The Middle East and Northern Ireland took center stage at the World Economic Forum on Sunday, as key players in two of the globe's most intractable conflicts expressed hope that they could work toward peace.

Israeli Foreign Minister Shimon Peres said he saw "a ray of hope" for Mideast peace on the fourth day of the forum, while key players in the peace effort for Northern Ireland said they were pleased with the disarmament process.

Peres welcomed an opinion piece by Palestinian leader Yasser Arafat in Sunday's New York Times, saying it marked the first time in 16 months of fighting that he indicated a readiness to discuss key issues and expressed determination "to put an end" to the activities of terrorist organizations attacking Israeli civilians.

"I believe that despite all the very pessimistic views, there is also a ray of hope," he said.

New talks with the Palestinians could lead to a cease-fire, Israeli recognition of a Palestinian state and Palestinian recognition of Israel's right to exist, Peres said. And eventually a final settlement could be reached on the most contentious issues of borders, refugees, settlements and Jerusalem, he added.

"The plan that we are now discussing is stop the war, then recognize immediately the establishment of a Palestinian state," Peres said, but he added that Arafat must first stop suicide attacks on Israelis.

In Israel on Sunday, Prime Minister Ariel Sharon announced he would continue cease-fire talks begun last week with the Palestinians.

But some critics interpreted the comments by Sharon and Arafat largely as public relations efforts by a pair of leaders facing mounting difficulties. Israel has confined Arafat to the West Bank town of Ramallah for the past two months, and the United States has demanded that the Palestinian leader do more to crack down on militants.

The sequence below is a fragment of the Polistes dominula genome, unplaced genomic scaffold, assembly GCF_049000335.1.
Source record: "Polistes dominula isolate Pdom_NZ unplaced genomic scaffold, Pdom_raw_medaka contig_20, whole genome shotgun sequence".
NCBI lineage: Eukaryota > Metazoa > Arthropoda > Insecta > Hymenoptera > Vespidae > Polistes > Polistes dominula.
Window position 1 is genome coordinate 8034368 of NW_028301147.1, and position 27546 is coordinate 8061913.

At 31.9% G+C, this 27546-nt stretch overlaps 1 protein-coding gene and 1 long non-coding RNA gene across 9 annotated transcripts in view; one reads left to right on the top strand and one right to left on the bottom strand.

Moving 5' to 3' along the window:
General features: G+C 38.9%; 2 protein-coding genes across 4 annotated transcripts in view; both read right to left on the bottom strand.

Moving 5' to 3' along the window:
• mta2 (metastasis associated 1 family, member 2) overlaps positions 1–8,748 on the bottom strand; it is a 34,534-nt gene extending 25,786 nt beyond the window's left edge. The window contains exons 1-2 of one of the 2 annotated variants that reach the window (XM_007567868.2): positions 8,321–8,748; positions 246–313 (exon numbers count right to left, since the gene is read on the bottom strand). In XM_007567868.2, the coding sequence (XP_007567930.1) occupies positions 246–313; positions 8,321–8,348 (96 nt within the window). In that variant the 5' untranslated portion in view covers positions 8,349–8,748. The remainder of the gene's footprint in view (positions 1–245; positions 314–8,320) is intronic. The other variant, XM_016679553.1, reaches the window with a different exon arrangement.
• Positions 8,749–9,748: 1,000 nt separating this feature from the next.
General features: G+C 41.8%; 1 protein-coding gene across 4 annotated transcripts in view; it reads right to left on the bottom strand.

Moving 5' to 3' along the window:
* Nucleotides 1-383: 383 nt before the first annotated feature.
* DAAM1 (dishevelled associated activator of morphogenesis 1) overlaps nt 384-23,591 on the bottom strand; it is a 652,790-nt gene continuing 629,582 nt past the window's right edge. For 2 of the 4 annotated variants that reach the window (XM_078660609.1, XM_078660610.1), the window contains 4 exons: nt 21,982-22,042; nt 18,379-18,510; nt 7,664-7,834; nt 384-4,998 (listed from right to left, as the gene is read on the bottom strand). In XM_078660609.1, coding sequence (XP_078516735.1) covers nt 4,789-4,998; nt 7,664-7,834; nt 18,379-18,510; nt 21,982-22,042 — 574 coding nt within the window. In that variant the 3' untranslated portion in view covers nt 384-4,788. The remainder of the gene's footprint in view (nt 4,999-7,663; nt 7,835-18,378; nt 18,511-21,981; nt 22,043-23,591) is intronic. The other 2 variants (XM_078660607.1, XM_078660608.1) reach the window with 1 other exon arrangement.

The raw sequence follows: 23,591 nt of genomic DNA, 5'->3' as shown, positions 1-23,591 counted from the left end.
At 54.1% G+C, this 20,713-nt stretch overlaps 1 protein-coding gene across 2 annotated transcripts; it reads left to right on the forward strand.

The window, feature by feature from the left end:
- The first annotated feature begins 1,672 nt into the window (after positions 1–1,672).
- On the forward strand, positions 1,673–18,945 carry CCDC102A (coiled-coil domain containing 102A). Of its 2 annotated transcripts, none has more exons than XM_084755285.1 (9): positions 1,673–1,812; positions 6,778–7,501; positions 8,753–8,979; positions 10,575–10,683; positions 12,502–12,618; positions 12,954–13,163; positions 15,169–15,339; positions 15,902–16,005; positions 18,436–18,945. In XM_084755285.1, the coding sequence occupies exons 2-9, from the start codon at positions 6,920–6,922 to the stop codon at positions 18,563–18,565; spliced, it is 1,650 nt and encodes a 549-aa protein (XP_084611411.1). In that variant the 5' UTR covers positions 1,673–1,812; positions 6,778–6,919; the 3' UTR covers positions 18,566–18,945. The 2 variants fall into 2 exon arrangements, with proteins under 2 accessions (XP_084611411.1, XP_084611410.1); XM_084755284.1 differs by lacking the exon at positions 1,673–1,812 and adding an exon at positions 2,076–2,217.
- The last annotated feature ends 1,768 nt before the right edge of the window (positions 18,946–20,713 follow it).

Sounding a more pessimistic view on Mideast peace, King Abdullah II of Jordan later told a plenary session of the forum that the Arab-Israeli conflict "has put the brakes on progress in the Middle East and fed extremism around the world."

"The present situation in the Palestinian areas is very dangerous and requires immediate international intervention to help steer the parties from the brink," he warned. "The international community must address itself to solve without delay the Arab-Israeli conflict."

U.S. Sen. Hillary Clinton, D-New York, said the United States "remains not only an honest broker but an essential broker." But she said the Bush administration is not doing enough to push the process forward.

Former U.S. national security adviser Zbigniew Brzezinski echoed Clinton's assessment, saying the United States has pursued a policy of being "a very cautious mediator" and hasn't gotten to "the heart of the problem."

About 2,700 participants at the five-day economic forum — ranging from corporate leaders to celebrities — are discussing U.S. foreign policy, its possible role in breeding terrorism and the down side of globalization. The topics are ample fodder for protesters, who continued the demonstrations with a march supporting animal rights Sunday afternoon.

The panel on Northern Ireland was moderated by George Mitchell, a former U.S. senator who helped broker a historic 1998 peace agreement.

David Trimble, leader of Northern Ireland's power-sharing government, said he is glad to see that the disarming of militants is under way and that "one wants to see it continue."

Gerry Adams, leader of Sinn Fein, the political party linked to the Irish Republican Army, said he believes most residents of Northern Ireland "are pleased with the progress we've made thus far."

Sunday's round of demonstrations against the forum produced a much lighter turnout than the demonstrations Saturday, which attracted as many as 7,000 people.

Police arrested 87 people on disorderly conduct charges Sunday afternoon after they blocked traffic in lower Manhattan, 3 miles from the Waldorf-Astoria hotel where the conference is taking place. Police arrested 46 people in the first three days of the forum.

Officers stopped animal rights protesters from marching toward the Waldorf later in the day after some broke a glass door and threw a red-paint filled balloon at an apartment building about a mile from the forum.

The procession of about 200 people was allowed to resume a short time later, but police then arrested 67 protesters and dispersed the march after some lay down on the street and refused to move.

The only demonstrators in sight near the hotel Sunday were 150 Falun Gong practitioners, bending and stretching in heavy winter coats to an ethereal music soundtrack.

"We're not here to protest, just to raise awareness about the persecution in mainland China" where the group is banned, said Lucy Zhao, 28, of Toronto.